Today on the blog I’m delighted to welcome my filmmaker friend J.K. Amalou to share with us his tips on writing successful microbudget movies! Take it away, J.K.!
Writing a microbudget film is a great way to show off your skills and invest yourself fully in the production of your film. The fewer people on a film, the more involved you are with your cast and crew. Your position as a writer will be that of a playwright almost, except that you’ll be working with a tiny film crew. Thanks to the digital revolution, making films has become cheaper than ever. So why not take this opportunity?
WRITE WITH BUDGET IN MIND
Successful microbudget films have been made in every genre. Even in what is considered the most expensive genre by studios: sci-fi. Check out PRIMER.
First and foremost, pick a genre for which you have passion and knowledge. Passion is key because making a microbudget film is certainly NOT for the fainthearted. Without that passion bordering on obsession, you won’t last long.
Horror stories abound in the low budget filmmaking trenches. You’ve been warned.
KNOW YOUR GENRE
Knowledge of the genre you pick is of paramount importance because whatever you write, it must be original. Originality dictates that you pervert the conventions of the genre, so you need a vast knowledge of whatever genre you choose in order to do this successfully.
Originality comes in many ways: concept (OPEN WATER), voice (CLERKS), tone (quirkiness of NAPOLEON DYNAMITE), and execution (PARANORMAL ACTIVITY).
Concept, voice, tone, execution. Hit these four, and you’ll be on your way.
In the glut of films released on DVD or finding their way to Netflix, Amazon, etc., you need originality to stand out. You need three ingredients to make a successful microbudget film:
originality, originality, and…originality (with thanks to Alfred Hitchcock).
TURN THE LACK OF MONEY INTO A VIRTUE
Make lack of money part of the storytelling. To keep costs low, write a script with VERY few locations and characters. That’s the obvious way. Also, avoid what I’ve seen in many microbudget films: making a film which requires a sizeable budget on next to nothing. Trust your writing and show your writing chops:
A cool concept, great characters, a gripping plot, and a couple of locations are all you need.
I’ve seen enough low budget films in which a car explosion looks as exciting as drying paint.
USE GRITTINESS AND INTIMACY AS A BUDGET-BUSTING DREAM TEAM
Few locations and characters mean a strong sense of intimacy. And what better than shooting an “intimate film” on a Canon 5D or even your iPhone (see Tangerine). Such cameras are cheap to buy or rent, and they might not produce the kind of visuals that Christopher Nolan would but the gritty, rough and ready feel of the images would certainly work to the advantage of the intimacy of your story.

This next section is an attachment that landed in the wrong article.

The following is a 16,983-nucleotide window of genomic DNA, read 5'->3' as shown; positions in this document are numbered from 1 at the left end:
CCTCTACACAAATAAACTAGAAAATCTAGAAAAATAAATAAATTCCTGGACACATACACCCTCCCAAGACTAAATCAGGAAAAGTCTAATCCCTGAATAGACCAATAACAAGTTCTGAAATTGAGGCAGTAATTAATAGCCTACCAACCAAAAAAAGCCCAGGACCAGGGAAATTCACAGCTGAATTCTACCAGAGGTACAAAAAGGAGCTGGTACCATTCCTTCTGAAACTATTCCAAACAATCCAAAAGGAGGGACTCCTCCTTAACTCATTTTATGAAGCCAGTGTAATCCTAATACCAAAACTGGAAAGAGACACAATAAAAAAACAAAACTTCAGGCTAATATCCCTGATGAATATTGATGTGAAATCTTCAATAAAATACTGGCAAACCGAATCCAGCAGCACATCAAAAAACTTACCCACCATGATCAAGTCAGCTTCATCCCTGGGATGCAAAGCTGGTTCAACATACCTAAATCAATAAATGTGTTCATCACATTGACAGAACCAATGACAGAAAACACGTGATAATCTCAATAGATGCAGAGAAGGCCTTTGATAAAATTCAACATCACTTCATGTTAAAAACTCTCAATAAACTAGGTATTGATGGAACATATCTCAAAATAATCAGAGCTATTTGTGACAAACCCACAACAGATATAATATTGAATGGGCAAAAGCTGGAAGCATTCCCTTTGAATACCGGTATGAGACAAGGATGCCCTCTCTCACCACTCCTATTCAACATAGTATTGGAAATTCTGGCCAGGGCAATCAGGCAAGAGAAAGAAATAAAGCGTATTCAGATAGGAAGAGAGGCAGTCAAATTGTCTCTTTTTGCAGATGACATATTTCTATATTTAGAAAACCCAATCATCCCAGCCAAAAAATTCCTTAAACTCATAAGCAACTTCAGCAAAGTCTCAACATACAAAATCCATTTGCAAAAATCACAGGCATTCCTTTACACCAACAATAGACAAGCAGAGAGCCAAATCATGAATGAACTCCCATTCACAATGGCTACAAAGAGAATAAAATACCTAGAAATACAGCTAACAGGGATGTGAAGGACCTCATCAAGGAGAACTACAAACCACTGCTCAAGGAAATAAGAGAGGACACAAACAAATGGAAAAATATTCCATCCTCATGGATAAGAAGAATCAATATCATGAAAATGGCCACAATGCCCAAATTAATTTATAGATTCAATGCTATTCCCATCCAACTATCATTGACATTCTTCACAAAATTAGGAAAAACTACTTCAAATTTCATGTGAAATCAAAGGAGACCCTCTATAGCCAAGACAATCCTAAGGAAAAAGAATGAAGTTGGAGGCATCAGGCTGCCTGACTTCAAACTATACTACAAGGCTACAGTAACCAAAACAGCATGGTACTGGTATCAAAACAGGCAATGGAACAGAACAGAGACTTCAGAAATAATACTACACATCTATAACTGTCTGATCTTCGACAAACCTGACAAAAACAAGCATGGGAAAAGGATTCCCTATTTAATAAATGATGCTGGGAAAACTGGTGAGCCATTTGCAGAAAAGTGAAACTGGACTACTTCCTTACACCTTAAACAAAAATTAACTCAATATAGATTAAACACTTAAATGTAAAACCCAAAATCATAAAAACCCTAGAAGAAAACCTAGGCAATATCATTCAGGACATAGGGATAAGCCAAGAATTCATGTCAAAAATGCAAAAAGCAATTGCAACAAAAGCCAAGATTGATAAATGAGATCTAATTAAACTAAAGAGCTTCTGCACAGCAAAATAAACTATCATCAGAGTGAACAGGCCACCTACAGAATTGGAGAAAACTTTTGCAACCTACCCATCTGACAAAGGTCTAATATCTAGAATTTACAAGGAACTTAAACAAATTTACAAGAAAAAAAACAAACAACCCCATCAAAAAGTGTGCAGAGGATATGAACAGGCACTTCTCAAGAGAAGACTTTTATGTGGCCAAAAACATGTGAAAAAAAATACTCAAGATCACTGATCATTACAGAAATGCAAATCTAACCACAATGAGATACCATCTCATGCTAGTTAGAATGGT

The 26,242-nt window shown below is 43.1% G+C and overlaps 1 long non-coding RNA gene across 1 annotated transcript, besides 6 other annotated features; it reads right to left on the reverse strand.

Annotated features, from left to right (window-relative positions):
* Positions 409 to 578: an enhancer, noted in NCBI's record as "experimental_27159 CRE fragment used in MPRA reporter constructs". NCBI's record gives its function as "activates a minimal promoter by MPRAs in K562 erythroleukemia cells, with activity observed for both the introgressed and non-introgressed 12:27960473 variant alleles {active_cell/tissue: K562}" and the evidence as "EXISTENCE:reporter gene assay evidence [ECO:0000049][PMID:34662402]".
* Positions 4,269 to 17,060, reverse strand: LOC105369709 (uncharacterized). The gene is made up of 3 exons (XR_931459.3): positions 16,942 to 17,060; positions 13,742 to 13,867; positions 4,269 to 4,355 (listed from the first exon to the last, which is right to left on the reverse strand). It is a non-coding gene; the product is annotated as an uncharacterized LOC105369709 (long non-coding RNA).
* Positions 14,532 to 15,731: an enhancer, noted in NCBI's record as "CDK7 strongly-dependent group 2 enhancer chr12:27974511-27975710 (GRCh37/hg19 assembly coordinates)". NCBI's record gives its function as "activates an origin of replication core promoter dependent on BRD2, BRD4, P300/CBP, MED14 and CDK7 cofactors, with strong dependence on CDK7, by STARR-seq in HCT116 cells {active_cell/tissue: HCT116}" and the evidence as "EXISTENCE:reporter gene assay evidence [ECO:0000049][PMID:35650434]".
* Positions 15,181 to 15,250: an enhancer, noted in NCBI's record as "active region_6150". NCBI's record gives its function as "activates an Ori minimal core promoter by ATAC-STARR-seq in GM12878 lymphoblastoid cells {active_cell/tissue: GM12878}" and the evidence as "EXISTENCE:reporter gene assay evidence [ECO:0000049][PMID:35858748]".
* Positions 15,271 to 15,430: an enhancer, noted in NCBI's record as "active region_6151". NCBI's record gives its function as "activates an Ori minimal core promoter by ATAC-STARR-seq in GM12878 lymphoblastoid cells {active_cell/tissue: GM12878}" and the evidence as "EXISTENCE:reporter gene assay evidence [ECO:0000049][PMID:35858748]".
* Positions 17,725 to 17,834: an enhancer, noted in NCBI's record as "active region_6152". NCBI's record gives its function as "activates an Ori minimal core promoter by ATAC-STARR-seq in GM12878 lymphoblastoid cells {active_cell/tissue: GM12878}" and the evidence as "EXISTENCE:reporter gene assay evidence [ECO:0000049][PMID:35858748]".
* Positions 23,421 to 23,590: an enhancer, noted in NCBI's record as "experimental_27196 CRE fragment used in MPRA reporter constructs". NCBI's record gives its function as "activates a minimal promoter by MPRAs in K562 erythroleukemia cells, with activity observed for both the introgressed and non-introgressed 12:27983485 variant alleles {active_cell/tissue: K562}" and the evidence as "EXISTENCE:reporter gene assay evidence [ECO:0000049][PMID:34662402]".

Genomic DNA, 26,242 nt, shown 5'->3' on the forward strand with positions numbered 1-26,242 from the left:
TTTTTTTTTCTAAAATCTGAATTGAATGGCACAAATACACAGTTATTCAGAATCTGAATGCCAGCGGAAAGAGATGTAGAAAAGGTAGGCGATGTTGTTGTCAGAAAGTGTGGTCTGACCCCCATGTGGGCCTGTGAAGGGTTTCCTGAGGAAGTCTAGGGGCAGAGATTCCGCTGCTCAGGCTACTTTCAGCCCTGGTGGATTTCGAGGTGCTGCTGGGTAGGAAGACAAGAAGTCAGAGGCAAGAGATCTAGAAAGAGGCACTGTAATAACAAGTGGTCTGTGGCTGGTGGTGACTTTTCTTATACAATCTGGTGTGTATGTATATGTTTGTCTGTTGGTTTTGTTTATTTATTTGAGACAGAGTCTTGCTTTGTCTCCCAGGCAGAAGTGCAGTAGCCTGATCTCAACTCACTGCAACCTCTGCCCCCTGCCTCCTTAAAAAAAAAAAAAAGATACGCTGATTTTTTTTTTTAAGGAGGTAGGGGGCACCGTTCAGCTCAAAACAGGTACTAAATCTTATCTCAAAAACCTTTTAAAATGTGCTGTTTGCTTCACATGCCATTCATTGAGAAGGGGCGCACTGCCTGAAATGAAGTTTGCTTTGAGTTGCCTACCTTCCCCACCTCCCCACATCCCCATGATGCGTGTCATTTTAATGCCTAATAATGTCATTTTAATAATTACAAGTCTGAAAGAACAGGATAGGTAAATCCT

Shooting PARANORMAL like a home movie was a genius idea: it added great urgency and realism to the film.
KNOW HOW TO MARKET YOUR FILM
Microbudget films are rarely given a full on theatrical release. Films like PARANORMAL ACTIVITY are the exception to the rule. So think Home Entertainment markets (VOD/DVD). Even if your film is a festival hit like TANGERINE at Sundance, market is still primarily Home Entertainment.
KNOW HOW TO ATTRACT FESTIVAL INTEREST
Being selected at a festival can help, but it does not guarantee success. Major festivals tend to avoid pure genre films as they lean toward drama; serious subjects, etc. But a genre film which perverts its conventions enough will attract attention from programmers. See TANGERINE: a strong love story featuring trans women as protagonists and plenty of comedy.
IT’S ALL ABOUT THE SCRIPT
Writing microbudget films is a great exercise in squeezing the most out of your storytelling skills. But beware: low budget doesn’t mean you must rush your script to put it into production. I’ve seen that mistake made many times on many films. The money is there, so let’s just start filming tomorrow! No – be sure to remember:
Last but not least, most writers tend to wear several hats: Writer/director. Writer/producer. So be ready to invest yourself in your movie. Making a microbudget film is all about a bunch of people pooling their resources together.
J.K. Amalou directed and produced Hard Men, a low-budget gangster comedy, which sold in over 40 countries. He has also written, produced and directed The Man Who Would Be Queen (2007) a dark comedy about the English middle classes and Deviation (2012), a taut psychological thriller and Assassin (2015). J.K. has also developed various projects in the U.S. for studios like Fox, Disney and Touchstone with such big names as Ridley Scott, Martin Scorsese, Arnon Milchan, Diane Keaton, Mark Wahlberg, etc. In addition, JK has worked as a consultant on hundreds of scripts for companies like Canal Plus, Polygram Classics, Samuel Goldwyn Productions, European Script Fund, MEDIA Programme.
A great place to network for fellow microbudget team-players is the LONDON SCREENWRITERS’ FESTIVAL…
Want to come to London Screenwriters’ Festival? Use my special discount code: SOFLUID-16X to get a £23 discount!